Post-Polio Challenges Lie Ahead
As a 12-year-old polio victim in the early 1950s, I faced isolation, closed school doors, and bullying, including a common use of the circular motions recently used by the now president of the United States against a partially disabled writer.
But there were good things. Friends gathered at my bedroom window after school. My school principal took me to shoot baskets on the school playground many weekends. A home-school teacher got me into loving history. Friends literally protected me from physical bullying. I had wonderful rehab personnel and stunned parents and family who did all they could to lovingly support me.
My worst moment came in the hospital isolation ward. A girl my age was in the iron lung in the room across the hall. She and I would exchange waves, smiles, and the comic books nurses would read to her. Early one morning I could not hear her iron lung clattering away in depressing rhythm. Our nurse came in and said, “Bonnie is gone, Ron. She died at 3 a.m. I’m sure you made her last days pleasant.” After going home, I thought I would be done with polio.
Let’s leap forward to 2015. One of the residents of my late mom’s nursing home is exactly my age and had been a teacher and coach in the Worcester, Mass., schools. Bob is a big strapping guy hardly able to move his wheelchair. When I asked him why he was there, he said, “Post-polio syndrome. When I got it in my late fifties and started to go downhill, my wife couldn’t be of much help. Soon I had to be here. How did you escape?”
Given research on the subject, my only explanation could be luck. My doctor tells me I have outlived normal startup points — further proof there are some advantages to being older. So many of us do not take advantage of the health care available to us, avoiding preventive care and necessary treatments for “hidden” conditions. I was reminded further of this when I recently talked to a polio victim. She had never heard of post-polio syndrome and had no symptoms.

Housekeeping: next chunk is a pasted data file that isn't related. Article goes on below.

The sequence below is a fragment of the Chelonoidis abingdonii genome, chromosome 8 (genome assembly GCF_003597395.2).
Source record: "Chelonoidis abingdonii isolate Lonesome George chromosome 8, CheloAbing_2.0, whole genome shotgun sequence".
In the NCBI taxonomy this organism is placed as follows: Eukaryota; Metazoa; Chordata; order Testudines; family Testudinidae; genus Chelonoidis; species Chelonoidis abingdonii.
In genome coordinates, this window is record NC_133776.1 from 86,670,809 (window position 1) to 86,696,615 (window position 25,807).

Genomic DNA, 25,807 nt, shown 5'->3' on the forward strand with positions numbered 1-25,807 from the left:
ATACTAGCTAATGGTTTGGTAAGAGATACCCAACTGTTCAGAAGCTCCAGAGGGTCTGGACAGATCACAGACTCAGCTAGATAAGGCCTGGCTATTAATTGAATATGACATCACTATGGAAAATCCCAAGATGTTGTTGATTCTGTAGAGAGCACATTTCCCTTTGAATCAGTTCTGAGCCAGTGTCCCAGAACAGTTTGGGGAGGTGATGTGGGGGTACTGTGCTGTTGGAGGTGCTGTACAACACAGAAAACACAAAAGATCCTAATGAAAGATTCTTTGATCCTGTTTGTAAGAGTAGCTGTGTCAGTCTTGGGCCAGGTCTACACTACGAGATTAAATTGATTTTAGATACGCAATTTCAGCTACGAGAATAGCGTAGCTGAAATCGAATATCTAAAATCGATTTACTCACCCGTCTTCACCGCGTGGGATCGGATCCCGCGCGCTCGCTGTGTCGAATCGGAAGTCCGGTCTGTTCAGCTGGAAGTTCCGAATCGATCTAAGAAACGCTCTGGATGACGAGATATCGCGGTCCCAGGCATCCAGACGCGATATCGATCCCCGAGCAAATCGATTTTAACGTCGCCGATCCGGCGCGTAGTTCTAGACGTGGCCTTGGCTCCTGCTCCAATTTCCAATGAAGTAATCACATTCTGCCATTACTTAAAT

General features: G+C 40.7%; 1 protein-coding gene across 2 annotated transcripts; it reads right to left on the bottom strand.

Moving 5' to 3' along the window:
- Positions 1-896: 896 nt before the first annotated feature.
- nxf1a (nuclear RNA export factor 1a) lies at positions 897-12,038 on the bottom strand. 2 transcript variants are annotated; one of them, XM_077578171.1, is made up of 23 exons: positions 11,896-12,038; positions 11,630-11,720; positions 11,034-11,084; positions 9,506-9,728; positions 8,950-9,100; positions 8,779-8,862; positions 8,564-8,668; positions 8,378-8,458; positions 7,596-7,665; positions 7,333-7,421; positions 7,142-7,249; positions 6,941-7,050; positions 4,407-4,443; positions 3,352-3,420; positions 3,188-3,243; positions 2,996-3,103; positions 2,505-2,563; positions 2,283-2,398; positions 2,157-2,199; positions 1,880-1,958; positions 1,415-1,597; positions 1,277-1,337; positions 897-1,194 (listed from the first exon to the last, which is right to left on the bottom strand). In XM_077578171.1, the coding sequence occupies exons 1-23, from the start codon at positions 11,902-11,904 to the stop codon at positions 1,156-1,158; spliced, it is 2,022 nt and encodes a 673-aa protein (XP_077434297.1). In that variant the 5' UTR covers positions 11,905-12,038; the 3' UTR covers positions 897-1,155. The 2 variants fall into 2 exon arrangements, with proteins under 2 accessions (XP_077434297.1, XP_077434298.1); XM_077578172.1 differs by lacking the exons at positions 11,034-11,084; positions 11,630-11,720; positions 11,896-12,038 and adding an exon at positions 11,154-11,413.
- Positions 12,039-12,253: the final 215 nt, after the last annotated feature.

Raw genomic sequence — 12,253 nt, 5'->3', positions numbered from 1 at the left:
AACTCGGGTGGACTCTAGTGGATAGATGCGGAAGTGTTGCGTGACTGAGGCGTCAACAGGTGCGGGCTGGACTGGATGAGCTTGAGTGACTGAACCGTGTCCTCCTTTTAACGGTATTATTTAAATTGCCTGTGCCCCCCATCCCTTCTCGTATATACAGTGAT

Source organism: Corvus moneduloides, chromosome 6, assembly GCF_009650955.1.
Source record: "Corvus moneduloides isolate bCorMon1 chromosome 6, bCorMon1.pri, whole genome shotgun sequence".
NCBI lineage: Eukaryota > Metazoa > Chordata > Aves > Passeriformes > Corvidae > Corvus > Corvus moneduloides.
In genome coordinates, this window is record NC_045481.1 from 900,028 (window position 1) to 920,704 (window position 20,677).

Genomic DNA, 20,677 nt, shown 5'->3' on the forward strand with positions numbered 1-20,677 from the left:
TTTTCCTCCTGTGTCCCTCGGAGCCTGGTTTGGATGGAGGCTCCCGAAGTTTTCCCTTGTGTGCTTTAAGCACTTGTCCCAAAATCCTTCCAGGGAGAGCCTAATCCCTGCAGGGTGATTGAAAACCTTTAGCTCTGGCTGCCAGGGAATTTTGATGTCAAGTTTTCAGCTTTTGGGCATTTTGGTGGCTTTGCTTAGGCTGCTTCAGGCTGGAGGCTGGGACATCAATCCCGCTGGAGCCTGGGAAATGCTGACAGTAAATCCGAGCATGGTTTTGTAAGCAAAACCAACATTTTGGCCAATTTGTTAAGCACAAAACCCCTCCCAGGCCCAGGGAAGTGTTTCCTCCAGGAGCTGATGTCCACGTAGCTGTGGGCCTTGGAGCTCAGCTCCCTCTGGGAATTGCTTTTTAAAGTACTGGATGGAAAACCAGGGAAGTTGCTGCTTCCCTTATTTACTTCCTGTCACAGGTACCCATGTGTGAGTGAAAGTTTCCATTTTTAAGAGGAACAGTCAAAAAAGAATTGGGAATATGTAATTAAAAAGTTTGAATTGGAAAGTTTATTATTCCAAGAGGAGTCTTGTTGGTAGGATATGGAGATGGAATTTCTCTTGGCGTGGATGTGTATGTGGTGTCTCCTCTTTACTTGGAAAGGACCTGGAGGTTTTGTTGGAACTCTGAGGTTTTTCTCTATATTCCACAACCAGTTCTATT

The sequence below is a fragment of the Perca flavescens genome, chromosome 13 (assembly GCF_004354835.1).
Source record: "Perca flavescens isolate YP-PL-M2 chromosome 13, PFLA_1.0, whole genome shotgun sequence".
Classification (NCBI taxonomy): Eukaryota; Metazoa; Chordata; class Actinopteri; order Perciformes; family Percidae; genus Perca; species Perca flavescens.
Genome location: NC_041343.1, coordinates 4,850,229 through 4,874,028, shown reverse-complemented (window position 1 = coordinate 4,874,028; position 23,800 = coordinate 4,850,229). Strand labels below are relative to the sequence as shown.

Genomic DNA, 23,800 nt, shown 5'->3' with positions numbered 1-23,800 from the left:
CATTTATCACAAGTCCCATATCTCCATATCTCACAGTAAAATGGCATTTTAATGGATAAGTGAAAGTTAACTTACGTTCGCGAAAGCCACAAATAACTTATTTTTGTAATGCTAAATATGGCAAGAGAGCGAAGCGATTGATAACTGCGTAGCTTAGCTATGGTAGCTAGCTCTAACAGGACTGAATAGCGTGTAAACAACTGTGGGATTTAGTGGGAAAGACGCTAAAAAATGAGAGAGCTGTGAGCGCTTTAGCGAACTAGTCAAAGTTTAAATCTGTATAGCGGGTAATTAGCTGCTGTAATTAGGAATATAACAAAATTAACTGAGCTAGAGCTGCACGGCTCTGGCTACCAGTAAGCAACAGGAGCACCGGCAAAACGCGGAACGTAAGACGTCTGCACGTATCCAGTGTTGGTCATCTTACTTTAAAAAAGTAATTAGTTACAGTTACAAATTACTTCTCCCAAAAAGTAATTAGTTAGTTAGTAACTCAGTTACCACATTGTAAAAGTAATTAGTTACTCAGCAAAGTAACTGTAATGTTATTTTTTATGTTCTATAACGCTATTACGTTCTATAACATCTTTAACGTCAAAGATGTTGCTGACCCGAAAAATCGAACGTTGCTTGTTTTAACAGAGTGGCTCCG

Post-polio syndrome (PPS) is a relatively common condition that affects polio survivors years or decades after recovery from an initial acute polio virus attack. It’s characterized mainly by new and unexpected weakening both in muscles that were previously affected by the polio infection and in others that seemingly were unaffected — a condition that cannot be reversed as effects inevitably worsen.
In my case it would mean that though I had total paralysis in a lower leg as a child with polio, 40 years later I could lose the use of upper-body functions — arm and shoulder weakness often being the first signs of PPS along with fatigue, sleeplessness, and new breathing problems. Evidence suggests that many doctors do not know about PPS. None of my doctors have ever raised the issue with me. Like so many health conditions, this is one requires self-maintenance and, for victims, support nets.
The numbers are huge. There has been a major decline in polio cases, from an estimated 350,000 cases per year in the late 1980s to 74 reported cases in 2015. But the World Health Association reports that there are 12 million people who live with the effects of polio, 1 million of them being in the United States. Data I’ve seen suggests between 20 percent and 50 percent of these victims will suffer from PPS, a large number of people who will need help.
Millions of people worldwide may be PPS victims, often in the prime of life, and often in addition to lifetime paralysis. Bottom line: If you had polio, there is a substantial chance you will have PPS and need to prepare yourself and your family.